Wednesday, April 16, 2014

The Fall of Senator Leland Yee
On March 26th, California State Senator Leland Yee was arrested on charges of bribery and gun trafficking. For the past year, the FBI had been conducting a sting operation against Senator Yee, involving undercover agents pretending to be east coast mobsters eager to conduct a multimillion dollar arms deal from the Philippines. The 65 year old politician has a 25 year career in California politics, starting out on the San Francisco school board in 1988. He's lived in San Francisco since the age of 3 when his family moved into the Chinatown district.

According to FBI recordings between him and undercover agents, the Senator was desperate to pay off a 70,000$ debt from his failed mayoral campaign for San Francisco. Nearing the end of his term limit and losing ground in his bid for secretary of state, he turned to what he thought was the criminal underworld to cover the cost. Though most of the crimes are nothing more than breaking the public's trust by accepting cash for political favors, the gun running charges are especially damning and could lead to a prison sentence.

The Senator may get off the charges if he can convince the court he was entrapped by the FBI, but it will likely spell the end of his political career. He was staunch gun control advocate for most of his career, and considered a leader in the anti-gun movement. He was also outspoken against violent video games, and pushed legislation to keep violent games from being sold to children. If the charges against him prove to be true, his lengthy career would be considered the height of hypocrisy.

At least that's how most news stories go on about corrupt politicians. Readers here have probably read that story numerous times in their lives, because corruption has become so ubiquitous in governments around the world. It doesn't matter if it's some faraway dictatorship, or your local school board, political corruption appears to be rampant. More likely, it's always been there, only now the proliferation of the internet has shined more light on the subject. Many of us have become jaded to this kind of news (I know I have). I read the news every day, and this kind of thing is in one ear and out the other. It's so commonplace it barely registers. That is until I heard about Leland Yee.

This time it was a little more personal, as I have briefly met Senator Yee on several occasions. He's well known in my family, for helping my grandfather build a war memorial to the ship he served on in World War Two. Every Memorial day, my grandfather and his former shipmates meet at the haunting U.S.S. San Francisco Memorial, and nearly every time I have attended, Leland Yee has been there. What I've heard over and over, is that the memorial would have never been built without the Senators political help. What seems more surprising is that the Senator continues to show up every year. In a time when we've become so accustomed to the selfishness of our leaders, Leland Yee always surprised me.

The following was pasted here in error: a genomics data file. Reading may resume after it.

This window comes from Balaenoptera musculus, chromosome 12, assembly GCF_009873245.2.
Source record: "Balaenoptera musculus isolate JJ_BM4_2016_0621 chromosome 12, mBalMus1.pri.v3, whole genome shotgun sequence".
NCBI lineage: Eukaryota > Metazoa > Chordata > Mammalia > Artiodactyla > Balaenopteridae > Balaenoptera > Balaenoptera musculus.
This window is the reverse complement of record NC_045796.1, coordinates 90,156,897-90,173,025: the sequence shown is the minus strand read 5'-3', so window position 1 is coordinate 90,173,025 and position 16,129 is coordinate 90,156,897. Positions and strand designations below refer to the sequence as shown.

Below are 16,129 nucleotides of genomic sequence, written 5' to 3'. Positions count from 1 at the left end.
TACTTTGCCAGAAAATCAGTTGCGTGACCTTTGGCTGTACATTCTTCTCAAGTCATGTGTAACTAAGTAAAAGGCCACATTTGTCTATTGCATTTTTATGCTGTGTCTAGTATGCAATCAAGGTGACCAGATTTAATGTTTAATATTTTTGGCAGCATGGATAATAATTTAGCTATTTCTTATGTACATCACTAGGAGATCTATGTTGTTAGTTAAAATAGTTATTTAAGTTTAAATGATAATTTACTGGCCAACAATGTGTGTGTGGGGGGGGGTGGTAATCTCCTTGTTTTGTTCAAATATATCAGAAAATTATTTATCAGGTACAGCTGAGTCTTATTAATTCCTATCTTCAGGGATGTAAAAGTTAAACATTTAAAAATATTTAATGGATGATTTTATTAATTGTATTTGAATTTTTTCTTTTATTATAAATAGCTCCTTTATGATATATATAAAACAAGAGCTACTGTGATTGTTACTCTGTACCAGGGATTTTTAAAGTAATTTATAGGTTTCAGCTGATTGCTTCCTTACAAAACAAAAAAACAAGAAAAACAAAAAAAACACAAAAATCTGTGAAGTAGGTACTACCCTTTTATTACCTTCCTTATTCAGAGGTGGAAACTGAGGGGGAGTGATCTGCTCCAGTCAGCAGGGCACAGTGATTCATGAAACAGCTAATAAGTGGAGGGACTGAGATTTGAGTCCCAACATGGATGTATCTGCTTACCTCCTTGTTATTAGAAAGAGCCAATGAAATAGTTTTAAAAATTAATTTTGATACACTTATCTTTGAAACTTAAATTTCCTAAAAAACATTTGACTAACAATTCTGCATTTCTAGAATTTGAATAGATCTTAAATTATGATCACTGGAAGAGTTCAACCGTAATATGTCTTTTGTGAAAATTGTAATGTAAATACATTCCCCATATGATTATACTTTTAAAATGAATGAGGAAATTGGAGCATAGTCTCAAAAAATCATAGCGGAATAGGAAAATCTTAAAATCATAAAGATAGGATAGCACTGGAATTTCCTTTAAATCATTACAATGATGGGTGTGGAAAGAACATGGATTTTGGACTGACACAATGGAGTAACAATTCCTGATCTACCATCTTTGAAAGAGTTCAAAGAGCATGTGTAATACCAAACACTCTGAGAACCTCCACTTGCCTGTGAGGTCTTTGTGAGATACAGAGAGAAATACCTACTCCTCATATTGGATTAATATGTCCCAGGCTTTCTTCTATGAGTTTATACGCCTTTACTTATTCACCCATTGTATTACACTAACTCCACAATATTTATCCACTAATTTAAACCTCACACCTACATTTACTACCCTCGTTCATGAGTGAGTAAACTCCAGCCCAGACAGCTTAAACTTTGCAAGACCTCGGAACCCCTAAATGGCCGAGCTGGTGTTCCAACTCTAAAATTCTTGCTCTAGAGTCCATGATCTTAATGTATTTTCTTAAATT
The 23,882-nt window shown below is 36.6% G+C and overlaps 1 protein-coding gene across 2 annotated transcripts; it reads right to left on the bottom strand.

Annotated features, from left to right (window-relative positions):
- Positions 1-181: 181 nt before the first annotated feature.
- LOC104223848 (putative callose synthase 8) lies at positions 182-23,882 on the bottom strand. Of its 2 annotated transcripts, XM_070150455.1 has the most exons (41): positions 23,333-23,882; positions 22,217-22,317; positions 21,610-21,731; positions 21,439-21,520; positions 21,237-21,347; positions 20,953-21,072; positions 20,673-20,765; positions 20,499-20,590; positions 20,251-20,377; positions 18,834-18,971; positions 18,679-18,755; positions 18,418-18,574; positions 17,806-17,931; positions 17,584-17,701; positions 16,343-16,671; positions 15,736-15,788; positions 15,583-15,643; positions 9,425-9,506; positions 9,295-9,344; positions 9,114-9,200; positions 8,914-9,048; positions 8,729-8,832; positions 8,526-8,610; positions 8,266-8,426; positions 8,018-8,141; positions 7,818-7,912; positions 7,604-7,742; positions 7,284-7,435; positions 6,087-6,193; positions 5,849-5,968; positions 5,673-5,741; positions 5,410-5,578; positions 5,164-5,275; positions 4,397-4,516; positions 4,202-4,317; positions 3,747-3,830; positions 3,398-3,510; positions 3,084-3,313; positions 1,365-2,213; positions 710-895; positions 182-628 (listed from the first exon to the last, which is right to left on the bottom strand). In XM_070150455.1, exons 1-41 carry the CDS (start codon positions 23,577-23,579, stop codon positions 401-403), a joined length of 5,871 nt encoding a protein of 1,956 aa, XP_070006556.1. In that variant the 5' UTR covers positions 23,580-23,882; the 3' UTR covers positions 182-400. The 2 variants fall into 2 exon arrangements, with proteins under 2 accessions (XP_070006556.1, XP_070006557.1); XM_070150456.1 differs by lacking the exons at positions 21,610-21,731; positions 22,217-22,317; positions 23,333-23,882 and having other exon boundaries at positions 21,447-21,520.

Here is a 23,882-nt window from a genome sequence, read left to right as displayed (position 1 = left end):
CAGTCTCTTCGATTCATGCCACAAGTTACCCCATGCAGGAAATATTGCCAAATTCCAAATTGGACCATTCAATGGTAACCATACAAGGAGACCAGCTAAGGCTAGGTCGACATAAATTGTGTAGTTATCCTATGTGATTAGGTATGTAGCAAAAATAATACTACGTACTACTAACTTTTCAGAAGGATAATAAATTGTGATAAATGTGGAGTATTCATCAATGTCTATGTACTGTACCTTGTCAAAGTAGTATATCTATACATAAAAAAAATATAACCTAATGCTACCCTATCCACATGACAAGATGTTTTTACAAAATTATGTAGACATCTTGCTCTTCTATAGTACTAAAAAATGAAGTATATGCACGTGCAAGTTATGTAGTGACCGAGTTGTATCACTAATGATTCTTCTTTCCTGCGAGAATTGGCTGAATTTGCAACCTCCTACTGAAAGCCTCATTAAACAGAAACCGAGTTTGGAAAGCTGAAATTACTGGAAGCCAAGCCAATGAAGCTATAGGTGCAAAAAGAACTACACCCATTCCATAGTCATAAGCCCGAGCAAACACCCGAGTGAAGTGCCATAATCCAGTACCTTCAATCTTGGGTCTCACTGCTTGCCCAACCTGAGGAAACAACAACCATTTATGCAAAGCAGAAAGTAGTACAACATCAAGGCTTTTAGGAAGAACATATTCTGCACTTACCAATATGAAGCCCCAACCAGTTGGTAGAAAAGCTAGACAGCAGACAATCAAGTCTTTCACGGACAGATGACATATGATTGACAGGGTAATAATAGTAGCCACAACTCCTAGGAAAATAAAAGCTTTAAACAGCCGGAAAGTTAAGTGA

There was no longer any political reason to show up to the event. Most of the 200 or so people who attend probably live outside of his voting district. The local news would occasionally film a couple minutes of the scene, or conduct a brief interview with my grandfather. That was the extant of the exposure for the Senator. It always appeared to me that he wasn't like other politicians. His every move wasn't carefully coordinated to maximize his visibility. He didn't show up to the memorial every year to puff himself up, or to appeal to a certain voting bloc. He took one day out of his year, nearly every year, to stand in the fog and rain with a couple dozen old war dogs and listen to their stories. I think he showed up for no other reason, than he was simply proud of something he helped build for his community to enjoy.

It appears people are more complicated then we thought. Especially politicians. It's easy to read a headline and jump to conclusions. It's so very simple to hear about another corruption case, and think that's all there is to that person. That they were scoundrels all along, and that everything they had ever done must have been for ulterior motives. Well, it isn't always so.

Should this all be forgiven? Probably not. Atrocious behavior should never be forgotten and it should never be forgiven just because you did something nice that one time. What we should take from this, is that behind every headline there is a real person, not a one size fits all caricature. Behind every story lies living breathing people, some good, some evil, and some that have quite a bit of both.

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